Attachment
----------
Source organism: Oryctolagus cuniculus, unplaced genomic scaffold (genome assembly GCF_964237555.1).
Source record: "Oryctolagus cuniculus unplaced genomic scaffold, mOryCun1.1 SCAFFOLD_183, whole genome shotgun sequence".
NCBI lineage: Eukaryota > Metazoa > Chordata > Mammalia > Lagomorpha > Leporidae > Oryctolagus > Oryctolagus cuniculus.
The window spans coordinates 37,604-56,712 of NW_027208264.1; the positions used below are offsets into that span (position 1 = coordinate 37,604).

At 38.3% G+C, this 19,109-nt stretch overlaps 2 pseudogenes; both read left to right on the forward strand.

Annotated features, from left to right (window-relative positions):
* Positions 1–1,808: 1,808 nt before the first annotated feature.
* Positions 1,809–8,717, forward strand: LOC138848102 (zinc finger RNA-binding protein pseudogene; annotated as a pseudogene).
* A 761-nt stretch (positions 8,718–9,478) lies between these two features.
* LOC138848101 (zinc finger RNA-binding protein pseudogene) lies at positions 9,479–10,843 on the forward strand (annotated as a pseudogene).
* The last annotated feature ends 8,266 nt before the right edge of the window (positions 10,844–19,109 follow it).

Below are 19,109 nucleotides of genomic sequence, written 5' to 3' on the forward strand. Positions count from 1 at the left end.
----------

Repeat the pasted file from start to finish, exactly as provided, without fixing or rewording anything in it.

Source organism: Oryctolagus cuniculus, unplaced genomic scaffold (genome assembly GCF_964237555.1).
Source record: "Oryctolagus cuniculus unplaced genomic scaffold, mOryCun1.1 SCAFFOLD_183, whole genome shotgun sequence".
NCBI lineage: Eukaryota > Metazoa > Chordata > Mammalia > Lagomorpha > Leporidae > Oryctolagus > Oryctolagus cuniculus.
The window spans coordinates 37,604-56,712 of NW_027208264.1; the positions used below are offsets into that span (position 1 = coordinate 37,604).

At 38.3% G+C, this 19,109-nt stretch overlaps 2 pseudogenes; both read left to right on the forward strand.

Annotated features, from left to right (window-relative positions):
* Positions 1–1,808: 1,808 nt before the first annotated feature.
* Positions 1,809–8,717, forward strand: LOC138848102 (zinc finger RNA-binding protein pseudogene; annotated as a pseudogene).
* A 761-nt stretch (positions 8,718–9,478) lies between these two features.
* LOC138848101 (zinc finger RNA-binding protein pseudogene) lies at positions 9,479–10,843 on the forward strand (annotated as a pseudogene).
* The last annotated feature ends 8,266 nt before the right edge of the window (positions 10,844–19,109 follow it).

Below are 19,109 nucleotides of genomic sequence, written 5' to 3' on the forward strand. Positions count from 1 at the left end.